Dr. Chris Parsons has been involved in whale and dolphin research for over two decades and has been involved in research projects in every continent except Antarctica. Dr. Parsons is an Associate Professor at George Mason University as well as the undergraduate coordinator for their environmental science program. He’s a member of the scientific committee of the International Whaling Commission (IWC), has been involved in organizing the International Marine Conservation Congress (IMCC) (the world’s largest academic marine conservation conference) and is currently the Conference Chair and a Governor of the Society for Conservation Biology. In addition, Dr. Parsons has published over 100 scientific papers and book chapters and has written a textbook on marine mammal biology & conservation.
At a recent conference of marine scientists I attended, one of the speakers announced, albeit tongue in cheek, that they “hated dolphins”. This prompted a round of applause and cheers from the largely marine biologist audience, much to the chagrin of the marine mammal researchers in the audience (there were several, and almost all of these were involved in marine mammal conservation).That sort of attitude unfortunately is common in the marine biology community. There seems to be a misapprehension that dolphin researchers get all the glamour, glory and funding, and to paraphrase Yoda, this leads to hate, and hate leads to suffering.
I’ve been studying dolphins (mostly in conservation-focused research) for over 20 years, and admittedly it has led to some rather nice trips on boats, sometimes in warm tropical locations. But it has also been 20 years with marine biologist colleagues constantly commenting that dolphin research is not “real marine biology” – even to the extent of having a reviewer say that, in response to a manuscript. Within the marine mammal science professional societies this has led to the rather unfortunate situation where: (a) marine mammalogists keep themselves to themselves with their own journals and conferences and not mixing with many other streams of marine biology; (b) there is such a fear of being seen as “not a real scientist” that within the marine mammal science community there is frequently a stigma against doing any applied, or interdisciplinary, or non-pure science research, including research that is conservation-oriented. This is at a time when such research is drastically needed, with so many cetacean species being endangered. In fact, a study on cetacean science literature determined that about half of the studies could be important to conservation, but unfortunately much of the information lies locked within the ivory tower, and the relatively few ivory towers of marine mammalogists at that.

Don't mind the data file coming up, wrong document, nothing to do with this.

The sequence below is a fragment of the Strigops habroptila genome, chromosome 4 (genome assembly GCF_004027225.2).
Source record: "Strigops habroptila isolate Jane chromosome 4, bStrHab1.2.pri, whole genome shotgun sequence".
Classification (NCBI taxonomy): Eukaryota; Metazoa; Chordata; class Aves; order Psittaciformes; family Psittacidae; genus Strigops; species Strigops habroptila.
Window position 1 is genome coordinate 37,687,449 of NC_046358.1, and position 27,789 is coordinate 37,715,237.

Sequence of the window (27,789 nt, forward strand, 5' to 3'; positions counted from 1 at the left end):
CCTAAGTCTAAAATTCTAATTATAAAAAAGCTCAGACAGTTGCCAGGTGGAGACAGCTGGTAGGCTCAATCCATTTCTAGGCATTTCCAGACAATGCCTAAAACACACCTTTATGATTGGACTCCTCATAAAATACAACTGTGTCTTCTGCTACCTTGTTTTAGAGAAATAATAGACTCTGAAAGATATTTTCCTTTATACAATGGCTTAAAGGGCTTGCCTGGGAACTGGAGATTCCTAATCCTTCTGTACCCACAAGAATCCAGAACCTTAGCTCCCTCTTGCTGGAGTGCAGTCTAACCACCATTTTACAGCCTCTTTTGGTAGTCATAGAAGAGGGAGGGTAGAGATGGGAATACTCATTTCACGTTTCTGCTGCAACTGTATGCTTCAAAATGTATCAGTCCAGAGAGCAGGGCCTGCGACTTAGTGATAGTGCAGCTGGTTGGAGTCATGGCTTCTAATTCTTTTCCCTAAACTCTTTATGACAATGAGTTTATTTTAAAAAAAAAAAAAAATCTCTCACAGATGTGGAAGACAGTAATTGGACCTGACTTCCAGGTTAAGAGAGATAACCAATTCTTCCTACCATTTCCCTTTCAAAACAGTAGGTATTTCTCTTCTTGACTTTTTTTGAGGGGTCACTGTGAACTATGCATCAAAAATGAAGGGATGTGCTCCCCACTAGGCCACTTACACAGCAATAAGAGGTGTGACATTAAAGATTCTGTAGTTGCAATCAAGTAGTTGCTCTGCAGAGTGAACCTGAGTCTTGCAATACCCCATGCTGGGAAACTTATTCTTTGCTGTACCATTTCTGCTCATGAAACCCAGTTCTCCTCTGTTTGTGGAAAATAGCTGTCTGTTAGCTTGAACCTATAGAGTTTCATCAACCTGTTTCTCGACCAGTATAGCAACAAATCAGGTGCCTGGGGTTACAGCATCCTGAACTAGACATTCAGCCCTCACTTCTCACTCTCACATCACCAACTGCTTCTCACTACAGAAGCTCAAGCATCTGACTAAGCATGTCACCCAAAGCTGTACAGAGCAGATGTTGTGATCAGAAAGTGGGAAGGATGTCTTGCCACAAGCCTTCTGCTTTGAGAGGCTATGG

But marine conservation needs dolphins. Like it or not, there is a reason why NGOs use charismatic species like dolphins to help get sponsorship, public interest or media attention – it works ! Just look at the social media response to the film Blackfish – how often does a documentary trend on Twitter, and multiple times at that? Or why companies such as Pacific Life use whales in their logos. The operational term of charismatic megafauna like cetaceans is “charismatic”. No matter how interesting you try to make a lobster or a sea urchin, it isn’t going to evoke the same positive response from the public, or concern and prioritization from policy makers. Arguably, the two pillars that conservation are built on are scientific facts and human values. Sometimes the science in the world can’t change public values. For example, even if deep sea hagfish were to become endangered, and you had all the data in the world, would the public care, value them and call for their protection? But if you said their deep sea canyon habitat was important for diving sperm whales …
Cetaceans, especially dolphins, often have a high trophic level and are ideal umbrella species; by protecting the cetaceans, you protect the underlying ecosystems. NGOs and agencies will gladly utilize cetaceans as the poster child for a Marine Protected Area (MPA), as it makes their jobs easier. Despite the economic benefits of protecting a fish nursery area, the public is typically lukewarm about protecting important habitats such as mangroves, but if those mangroves are an important nursery area for dolphins, that’s another matter. Marine mammalogists would be more than happy to help you find a cetacean species to serve as the flagship for the MPA you’re desperately trying to get protected.